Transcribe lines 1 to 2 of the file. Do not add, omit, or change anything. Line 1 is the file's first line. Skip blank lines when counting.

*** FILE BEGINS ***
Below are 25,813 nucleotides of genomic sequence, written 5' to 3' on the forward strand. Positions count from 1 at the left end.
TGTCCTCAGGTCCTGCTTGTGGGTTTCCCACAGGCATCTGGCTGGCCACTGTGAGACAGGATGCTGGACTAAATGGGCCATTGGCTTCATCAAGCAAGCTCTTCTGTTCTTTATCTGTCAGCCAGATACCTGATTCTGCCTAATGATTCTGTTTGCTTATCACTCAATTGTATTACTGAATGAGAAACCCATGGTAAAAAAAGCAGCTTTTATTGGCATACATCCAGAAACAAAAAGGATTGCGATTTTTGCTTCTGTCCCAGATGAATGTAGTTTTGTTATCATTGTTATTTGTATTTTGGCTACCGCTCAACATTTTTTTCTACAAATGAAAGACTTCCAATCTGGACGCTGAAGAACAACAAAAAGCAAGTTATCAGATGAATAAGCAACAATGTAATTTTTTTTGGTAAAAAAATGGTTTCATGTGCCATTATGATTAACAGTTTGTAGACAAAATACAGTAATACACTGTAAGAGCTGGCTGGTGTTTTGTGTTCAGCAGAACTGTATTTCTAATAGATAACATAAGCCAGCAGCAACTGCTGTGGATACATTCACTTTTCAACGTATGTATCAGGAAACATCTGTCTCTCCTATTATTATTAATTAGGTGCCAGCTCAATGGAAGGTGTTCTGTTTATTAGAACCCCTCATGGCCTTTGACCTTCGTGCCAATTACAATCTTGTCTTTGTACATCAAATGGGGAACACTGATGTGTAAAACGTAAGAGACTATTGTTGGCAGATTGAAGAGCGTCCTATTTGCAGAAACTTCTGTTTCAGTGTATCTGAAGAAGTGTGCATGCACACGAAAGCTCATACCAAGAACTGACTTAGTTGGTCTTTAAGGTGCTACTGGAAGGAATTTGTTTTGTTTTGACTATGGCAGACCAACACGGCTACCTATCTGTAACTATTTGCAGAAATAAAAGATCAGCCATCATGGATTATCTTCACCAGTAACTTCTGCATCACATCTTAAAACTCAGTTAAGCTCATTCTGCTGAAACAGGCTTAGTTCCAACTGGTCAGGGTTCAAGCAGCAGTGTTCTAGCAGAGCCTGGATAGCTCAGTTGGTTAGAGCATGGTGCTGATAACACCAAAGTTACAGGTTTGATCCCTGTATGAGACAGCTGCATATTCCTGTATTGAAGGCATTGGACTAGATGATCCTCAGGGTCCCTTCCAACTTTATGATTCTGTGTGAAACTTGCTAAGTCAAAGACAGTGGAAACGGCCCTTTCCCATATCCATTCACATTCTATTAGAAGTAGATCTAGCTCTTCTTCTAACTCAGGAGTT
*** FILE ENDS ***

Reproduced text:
Below are 25,813 nucleotides of genomic sequence, written 5' to 3' on the forward strand. Positions count from 1 at the left end.
TGTCCTCAGGTCCTGCTTGTGGGTTTCCCACAGGCATCTGGCTGGCCACTGTGAGACAGGATGCTGGACTAAATGGGCCATTGGCTTCATCAAGCAAGCTCTTCTGTTCTTTATCTGTCAGCCAGATACCTGATTCTGCCTAATGATTCTGTTTGCTTATCACTCAATTGTATTACTGAATGAGAAACCCATGGTAAAAAAAGCAGCTTTTATTGGCATACATCCAGAAACAAAAAGGATTGCGATTTTTGCTTCTGTCCCAGATGAATGTAGTTTTGTTATCATTGTTATTTGTATTTTGGCTACCGCTCAACATTTTTTTCTACAAATGAAAGACTTCCAATCTGGACGCTGAAGAACAACAAAAAGCAAGTTATCAGATGAATAAGCAACAATGTAATTTTTTTTGGTAAAAAAATGGTTTCATGTGCCATTATGATTAACAGTTTGTAGACAAAATACAGTAATACACTGTAAGAGCTGGCTGGTGTTTTGTGTTCAGCAGAACTGTATTTCTAATAGATAACATAAGCCAGCAGCAACTGCTGTGGATACATTCACTTTTCAACGTATGTATCAGGAAACATCTGTCTCTCCTATTATTATTAATTAGGTGCCAGCTCAATGGAAGGTGTTCTGTTTATTAGAACCCCTCATGGCCTTTGACCTTCGTGCCAATTACAATCTTGTCTTTGTACATCAAATGGGGAACACTGATGTGTAAAACGTAAGAGACTATTGTTGGCAGATTGAAGAGCGTCCTATTTGCAGAAACTTCTGTTTCAGTGTATCTGAAGAAGTGTGCATGCACACGAAAGCTCATACCAAGAACTGACTTAGTTGGTCTTTAAGGTGCTACTGGAAGGAATTTGTTTTGTTTTGACTATGGCAGACCAACACGGCTACCTATCTGTAACTATTTGCAGAAATAAAAGATCAGCCATCATGGATTATCTTCACCAGTAACTTCTGCATCACATCTTAAAACTCAGTTAAGCTCATTCTGCTGAAACAGGCTTAGTTCCAACTGGTCAGGGTTCAAGCAGCAGTGTTCTAGCAGAGCCTGGATAGCTCAGTTGGTTAGAGCATGGTGCTGATAACACCAAAGTTACAGGTTTGATCCCTGTATGAGACAGCTGCATATTCCTGTATTGAAGGCATTGGACTAGATGATCCTCAGGGTCCCTTCCAACTTTATGATTCTGTGTGAAACTTGCTAAGTCAAAGACAGTGGAAACGGCCCTTTCCCATATCCATTCACATTCTATTAGAAGTAGATCTAGCTCTTCTTCTAACTCAGGAGTT